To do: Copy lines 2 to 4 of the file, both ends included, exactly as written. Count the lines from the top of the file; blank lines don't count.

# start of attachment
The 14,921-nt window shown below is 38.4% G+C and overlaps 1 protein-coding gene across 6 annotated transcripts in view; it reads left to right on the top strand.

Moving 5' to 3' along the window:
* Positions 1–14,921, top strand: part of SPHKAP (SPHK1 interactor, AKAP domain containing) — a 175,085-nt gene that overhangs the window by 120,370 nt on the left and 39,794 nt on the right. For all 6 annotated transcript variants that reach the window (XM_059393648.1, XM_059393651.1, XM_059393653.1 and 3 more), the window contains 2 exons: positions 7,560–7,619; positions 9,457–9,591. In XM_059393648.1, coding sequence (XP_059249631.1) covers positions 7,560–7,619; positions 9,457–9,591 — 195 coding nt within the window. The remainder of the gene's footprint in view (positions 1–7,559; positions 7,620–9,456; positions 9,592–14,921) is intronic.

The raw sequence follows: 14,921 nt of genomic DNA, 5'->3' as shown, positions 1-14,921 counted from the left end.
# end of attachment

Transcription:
Moving 5' to 3' along the window:
* Positions 1–14,921, top strand: part of SPHKAP (SPHK1 interactor, AKAP domain containing) — a 175,085-nt gene that overhangs the window by 120,370 nt on the left and 39,794 nt on the right. For all 6 annotated transcript variants that reach the window (XM_059393648.1, XM_059393651.1, XM_059393653.1 and 3 more), the window contains 2 exons: positions 7,560–7,619; positions 9,457–9,591. In XM_059393648.1, coding sequence (XP_059249631.1) covers positions 7,560–7,619; positions 9,457–9,591 — 195 coding nt within the window. The remainder of the gene's footprint in view (positions 1–7,559; positions 7,620–9,456; positions 9,592–14,921) is intronic.

The raw sequence follows: 14,921 nt of genomic DNA, 5'->3' as shown, positions 1-14,921 counted from the left end.